Hearing loss is about twice as common in people with diabetes, so the Better Hearing Institute (BHI) is urging people with diabetes to get their hearing checked and to make it a routine part of the their diabetes care and management—all in recognition of American Diabetes Association Alert Day®, which is March 25th.
BHI is offering a free, quick, and confidential online hearing check at www.BetterHearing.org. Everyone can take the confidential online survey to determine if they need a comprehensive hearing test by a hearing care professional.
BHI also is encouraging all adults to find out if they’re at risk for developing type 2 diabetes by taking the American Diabetes Association’s Diabetes Risk Test. Although Alert Day is a 1-day event, the Diabetes Risk Test and the BHI Hearing Check are available year-round.
What’s the Diabetes-Hearing Health Connection?
Hearing depends on small blood vessels and nerves in the inner ear. Studies have shown that people with diabetes have a higher rate of hearing loss than people without diabetes. Although the relationship between diabetes and hearing loss is still being investigated, researchers theorize that, over time, high blood glucose levels can damage the blood vessels and nerves of the inner ear, diminishing the ability to hear.
In a published study in The Journal of Clinical Endocrinology & Metabolism, researchers found that people with diabetes were 2.15 times as likely as those without the disease to have hearing loss. Surprisingly, when broken down by age, the younger group was at greater risk. The results showed that those 60 and younger with diabetes were 2.61 times more likely to have hearing loss, while the risk for those older than 60 was 1.58 times higher. The meta-analysis looked at 13 previous studies that examined the link between diabetes and hearing loss.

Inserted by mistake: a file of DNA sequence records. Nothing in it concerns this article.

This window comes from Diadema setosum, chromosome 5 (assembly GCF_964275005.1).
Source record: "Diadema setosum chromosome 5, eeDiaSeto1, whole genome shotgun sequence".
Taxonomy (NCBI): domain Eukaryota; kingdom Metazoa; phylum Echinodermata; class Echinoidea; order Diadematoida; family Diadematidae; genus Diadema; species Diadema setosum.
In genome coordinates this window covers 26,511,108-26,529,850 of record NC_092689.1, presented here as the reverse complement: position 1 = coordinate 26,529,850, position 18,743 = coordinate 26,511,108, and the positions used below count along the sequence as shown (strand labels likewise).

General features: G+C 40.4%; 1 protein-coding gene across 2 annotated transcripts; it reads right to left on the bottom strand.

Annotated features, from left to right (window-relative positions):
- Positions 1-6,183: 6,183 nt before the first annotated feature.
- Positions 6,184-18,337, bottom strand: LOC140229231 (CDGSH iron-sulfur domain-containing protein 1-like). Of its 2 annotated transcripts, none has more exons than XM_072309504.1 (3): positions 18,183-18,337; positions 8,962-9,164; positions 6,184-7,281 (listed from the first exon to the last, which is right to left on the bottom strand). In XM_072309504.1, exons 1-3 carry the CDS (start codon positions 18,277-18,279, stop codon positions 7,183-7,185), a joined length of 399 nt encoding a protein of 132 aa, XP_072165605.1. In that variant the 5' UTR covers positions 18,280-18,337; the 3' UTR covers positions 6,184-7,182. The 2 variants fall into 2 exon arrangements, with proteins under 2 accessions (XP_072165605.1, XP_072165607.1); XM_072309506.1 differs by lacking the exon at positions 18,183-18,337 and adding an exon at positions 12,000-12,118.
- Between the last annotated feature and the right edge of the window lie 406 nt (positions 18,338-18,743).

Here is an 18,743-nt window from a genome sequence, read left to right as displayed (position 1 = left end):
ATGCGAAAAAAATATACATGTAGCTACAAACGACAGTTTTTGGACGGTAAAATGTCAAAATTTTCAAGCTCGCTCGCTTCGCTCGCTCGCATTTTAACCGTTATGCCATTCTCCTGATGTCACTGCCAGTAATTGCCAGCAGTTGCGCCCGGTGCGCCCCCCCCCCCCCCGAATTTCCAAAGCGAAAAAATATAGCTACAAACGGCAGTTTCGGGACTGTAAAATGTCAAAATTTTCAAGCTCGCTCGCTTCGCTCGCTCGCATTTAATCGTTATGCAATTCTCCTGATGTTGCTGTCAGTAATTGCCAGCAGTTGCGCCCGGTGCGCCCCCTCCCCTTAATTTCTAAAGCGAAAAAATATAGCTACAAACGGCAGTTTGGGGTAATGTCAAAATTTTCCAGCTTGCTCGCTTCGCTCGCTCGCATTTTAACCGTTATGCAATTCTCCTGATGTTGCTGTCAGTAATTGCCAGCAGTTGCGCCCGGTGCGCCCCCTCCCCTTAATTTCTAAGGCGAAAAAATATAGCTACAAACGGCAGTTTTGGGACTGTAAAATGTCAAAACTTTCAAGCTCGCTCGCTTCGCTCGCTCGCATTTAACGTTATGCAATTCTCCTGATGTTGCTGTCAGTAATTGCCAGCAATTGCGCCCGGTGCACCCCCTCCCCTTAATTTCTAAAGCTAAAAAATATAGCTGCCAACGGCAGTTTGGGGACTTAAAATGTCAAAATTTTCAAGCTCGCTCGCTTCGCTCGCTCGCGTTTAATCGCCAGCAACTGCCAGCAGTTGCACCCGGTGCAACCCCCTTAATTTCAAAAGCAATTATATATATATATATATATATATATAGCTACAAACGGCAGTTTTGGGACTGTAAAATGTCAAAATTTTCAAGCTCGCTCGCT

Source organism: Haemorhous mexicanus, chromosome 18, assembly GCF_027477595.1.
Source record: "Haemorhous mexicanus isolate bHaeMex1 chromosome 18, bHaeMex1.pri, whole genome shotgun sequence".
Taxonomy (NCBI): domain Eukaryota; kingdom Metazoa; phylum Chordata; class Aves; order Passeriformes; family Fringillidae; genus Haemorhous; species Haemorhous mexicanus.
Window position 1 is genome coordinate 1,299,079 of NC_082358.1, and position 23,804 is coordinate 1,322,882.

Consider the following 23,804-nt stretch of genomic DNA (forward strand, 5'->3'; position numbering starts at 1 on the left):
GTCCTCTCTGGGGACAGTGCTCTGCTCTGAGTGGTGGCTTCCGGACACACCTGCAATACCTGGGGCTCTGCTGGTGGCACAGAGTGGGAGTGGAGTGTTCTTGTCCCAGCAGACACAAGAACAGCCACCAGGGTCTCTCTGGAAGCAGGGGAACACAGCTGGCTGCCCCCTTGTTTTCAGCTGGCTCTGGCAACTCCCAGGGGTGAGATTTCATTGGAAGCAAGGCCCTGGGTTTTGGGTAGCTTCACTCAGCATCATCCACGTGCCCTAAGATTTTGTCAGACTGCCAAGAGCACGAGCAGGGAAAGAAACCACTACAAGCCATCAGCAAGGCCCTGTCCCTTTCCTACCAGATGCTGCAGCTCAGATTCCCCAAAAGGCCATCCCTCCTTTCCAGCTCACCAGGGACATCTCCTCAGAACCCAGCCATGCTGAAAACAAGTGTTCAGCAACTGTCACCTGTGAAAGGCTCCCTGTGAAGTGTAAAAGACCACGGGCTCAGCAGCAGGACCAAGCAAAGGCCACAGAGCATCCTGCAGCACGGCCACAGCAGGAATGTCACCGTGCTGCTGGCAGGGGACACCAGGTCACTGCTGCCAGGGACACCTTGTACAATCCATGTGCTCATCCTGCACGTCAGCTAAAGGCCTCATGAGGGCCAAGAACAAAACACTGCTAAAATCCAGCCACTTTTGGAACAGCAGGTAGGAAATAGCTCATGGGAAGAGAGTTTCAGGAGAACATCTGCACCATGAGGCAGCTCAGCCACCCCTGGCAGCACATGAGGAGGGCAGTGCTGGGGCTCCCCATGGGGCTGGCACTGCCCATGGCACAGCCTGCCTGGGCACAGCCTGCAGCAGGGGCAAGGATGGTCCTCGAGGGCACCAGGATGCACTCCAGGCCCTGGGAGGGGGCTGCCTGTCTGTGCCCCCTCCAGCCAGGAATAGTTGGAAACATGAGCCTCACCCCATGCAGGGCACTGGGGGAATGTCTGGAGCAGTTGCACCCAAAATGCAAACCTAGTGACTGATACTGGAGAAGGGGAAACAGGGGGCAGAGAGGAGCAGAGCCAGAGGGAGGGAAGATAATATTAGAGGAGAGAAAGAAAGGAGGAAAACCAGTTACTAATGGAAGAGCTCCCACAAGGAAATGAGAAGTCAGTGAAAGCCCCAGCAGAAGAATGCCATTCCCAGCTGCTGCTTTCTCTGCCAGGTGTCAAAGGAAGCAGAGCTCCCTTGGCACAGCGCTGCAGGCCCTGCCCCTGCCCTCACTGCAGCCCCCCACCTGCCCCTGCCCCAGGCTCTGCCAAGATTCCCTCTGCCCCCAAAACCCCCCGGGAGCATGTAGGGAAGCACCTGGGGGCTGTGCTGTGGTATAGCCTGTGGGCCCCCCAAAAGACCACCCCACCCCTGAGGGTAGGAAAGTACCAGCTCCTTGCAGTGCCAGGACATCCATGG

“Our findings support routine hearing screenings for people with diabetes starting at an earlier age than for people without the disease,” said Professor Hirohito Sone of the Department of Internal Medicine at Niigata University School of Medicine in Japan. “From a preventive healthcare perspective, this is very important because we know that when left untreated, hearing loss can exacerbate and perhaps even lead to other health problems, such as depression and dementia, making the diabetes burden even greater.”
Likewise, research also suggests that by keeping diabetes under control, people can help minimize potential diabetes-related hearing damage. Researchers at Henry Ford Hospital in Detroit found that women between the ages of 60 and 75 with well-controlled diabetes had better hearing than women whose diabetes was poorly controlled.
“A certain degree of hearing loss is common with aging, but it is often accelerated in patients with diabetes, especially if blood-glucose levels are not being controlled,” said senior study author Kathleen L. Yaremchuk, MD, chair of the Department of Otolaryngology-Head and Neck Surgery at Henry Ford Hospital in Detroit. “Our study really points to the importance of patients controlling their diabetes and paying attention to their hearing health.”
Unlike eye exams, hearing health examinations are often overlooked in the routine regimen of care for people with diabetes, despite the fact that the vast majority of people with hearing loss can benefit from hearing aids. In fact, almost all of the 400 people who underwent hearing tests at the American Diabetes Association’s EXPO in Portland, Oregon in 2012 said they had never received a physician’s recommendation for a hearing test. Yet more than half of these 400 individuals were found to have hearing loss. And nearly all of them said they did not know that hearing loss is associated with diabetes.
How Hearing Aids May Help
Research shows that hearing loss is frequently associated with other physical, mental, and emotional health conditions, and that people who address their hearing loss often experience better quality of life. About 8 out of 10 hearing aid users, in fact, say they’re satisfied with the changes that have occurred in their lives specifically due to their hearing aids—from how they feel about themselves to the positive changes they see in their relationships, social interactions, and work lives.
When people with even mild hearing loss use hearing aids, they often improve their job performance; enhance their communication skills; increase their earnings potential; improve their professional and interpersonal relationships; stave off depression; gain an enhanced sense of control over their lives; and better their quality of life.
Source: Better Hearing Institute